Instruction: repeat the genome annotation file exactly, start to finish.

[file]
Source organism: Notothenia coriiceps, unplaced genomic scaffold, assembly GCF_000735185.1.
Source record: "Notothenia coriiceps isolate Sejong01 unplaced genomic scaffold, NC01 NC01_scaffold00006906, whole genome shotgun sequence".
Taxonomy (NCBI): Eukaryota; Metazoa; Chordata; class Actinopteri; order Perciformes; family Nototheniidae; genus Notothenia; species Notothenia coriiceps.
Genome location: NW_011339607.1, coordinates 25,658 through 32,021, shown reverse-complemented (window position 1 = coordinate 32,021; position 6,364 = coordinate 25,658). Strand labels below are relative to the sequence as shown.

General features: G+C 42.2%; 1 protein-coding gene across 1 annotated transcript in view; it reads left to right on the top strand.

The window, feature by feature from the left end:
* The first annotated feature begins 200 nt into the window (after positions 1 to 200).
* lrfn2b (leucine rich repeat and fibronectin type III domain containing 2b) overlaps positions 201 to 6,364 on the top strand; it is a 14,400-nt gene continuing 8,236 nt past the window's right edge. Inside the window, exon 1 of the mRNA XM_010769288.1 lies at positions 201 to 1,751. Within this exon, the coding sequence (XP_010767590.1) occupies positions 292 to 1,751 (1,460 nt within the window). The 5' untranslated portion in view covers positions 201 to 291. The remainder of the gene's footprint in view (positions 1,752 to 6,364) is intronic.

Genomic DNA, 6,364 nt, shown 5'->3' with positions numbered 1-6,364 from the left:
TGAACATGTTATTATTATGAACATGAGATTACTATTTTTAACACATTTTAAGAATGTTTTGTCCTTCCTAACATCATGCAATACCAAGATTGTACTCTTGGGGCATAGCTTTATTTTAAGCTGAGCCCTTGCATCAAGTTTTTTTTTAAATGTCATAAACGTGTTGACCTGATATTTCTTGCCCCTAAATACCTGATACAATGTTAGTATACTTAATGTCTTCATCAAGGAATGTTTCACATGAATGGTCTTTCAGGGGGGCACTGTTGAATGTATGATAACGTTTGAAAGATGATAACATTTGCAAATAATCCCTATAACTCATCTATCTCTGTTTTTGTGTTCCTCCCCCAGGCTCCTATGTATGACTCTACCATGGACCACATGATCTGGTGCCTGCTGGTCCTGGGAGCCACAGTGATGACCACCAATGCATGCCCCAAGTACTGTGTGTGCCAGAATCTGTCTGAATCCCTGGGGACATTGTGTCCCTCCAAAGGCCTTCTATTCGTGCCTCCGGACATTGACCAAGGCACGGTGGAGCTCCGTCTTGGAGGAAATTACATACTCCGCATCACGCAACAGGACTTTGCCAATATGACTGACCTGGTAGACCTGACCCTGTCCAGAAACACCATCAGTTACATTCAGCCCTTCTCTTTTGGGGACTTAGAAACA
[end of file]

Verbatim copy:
Source organism: Notothenia coriiceps, unplaced genomic scaffold, assembly GCF_000735185.1.
Source record: "Notothenia coriiceps isolate Sejong01 unplaced genomic scaffold, NC01 NC01_scaffold00006906, whole genome shotgun sequence".
Taxonomy (NCBI): Eukaryota; Metazoa; Chordata; class Actinopteri; order Perciformes; family Nototheniidae; genus Notothenia; species Notothenia coriiceps.
Genome location: NW_011339607.1, coordinates 25,658 through 32,021, shown reverse-complemented (window position 1 = coordinate 32,021; position 6,364 = coordinate 25,658). Strand labels below are relative to the sequence as shown.

General features: G+C 42.2%; 1 protein-coding gene across 1 annotated transcript in view; it reads left to right on the top strand.

The window, feature by feature from the left end:
* The first annotated feature begins 200 nt into the window (after positions 1 to 200).
* lrfn2b (leucine rich repeat and fibronectin type III domain containing 2b) overlaps positions 201 to 6,364 on the top strand; it is a 14,400-nt gene continuing 8,236 nt past the window's right edge. Inside the window, exon 1 of the mRNA XM_010769288.1 lies at positions 201 to 1,751. Within this exon, the coding sequence (XP_010767590.1) occupies positions 292 to 1,751 (1,460 nt within the window). The 5' untranslated portion in view covers positions 201 to 291. The remainder of the gene's footprint in view (positions 1,752 to 6,364) is intronic.

Genomic DNA, 6,364 nt, shown 5'->3' with positions numbered 1-6,364 from the left:
TGAACATGTTATTATTATGAACATGAGATTACTATTTTTAACACATTTTAAGAATGTTTTGTCCTTCCTAACATCATGCAATACCAAGATTGTACTCTTGGGGCATAGCTTTATTTTAAGCTGAGCCCTTGCATCAAGTTTTTTTTTAAATGTCATAAACGTGTTGACCTGATATTTCTTGCCCCTAAATACCTGATACAATGTTAGTATACTTAATGTCTTCATCAAGGAATGTTTCACATGAATGGTCTTTCAGGGGGGCACTGTTGAATGTATGATAACGTTTGAAAGATGATAACATTTGCAAATAATCCCTATAACTCATCTATCTCTGTTTTTGTGTTCCTCCCCCAGGCTCCTATGTATGACTCTACCATGGACCACATGATCTGGTGCCTGCTGGTCCTGGGAGCCACAGTGATGACCACCAATGCATGCCCCAAGTACTGTGTGTGCCAGAATCTGTCTGAATCCCTGGGGACATTGTGTCCCTCCAAAGGCCTTCTATTCGTGCCTCCGGACATTGACCAAGGCACGGTGGAGCTCCGTCTTGGAGGAAATTACATACTCCGCATCACGCAACAGGACTTTGCCAATATGACTGACCTGGTAGACCTGACCCTGTCCAGAAACACCATCAGTTACATTCAGCCCTTCTCTTTTGGGGACTTAGAAACA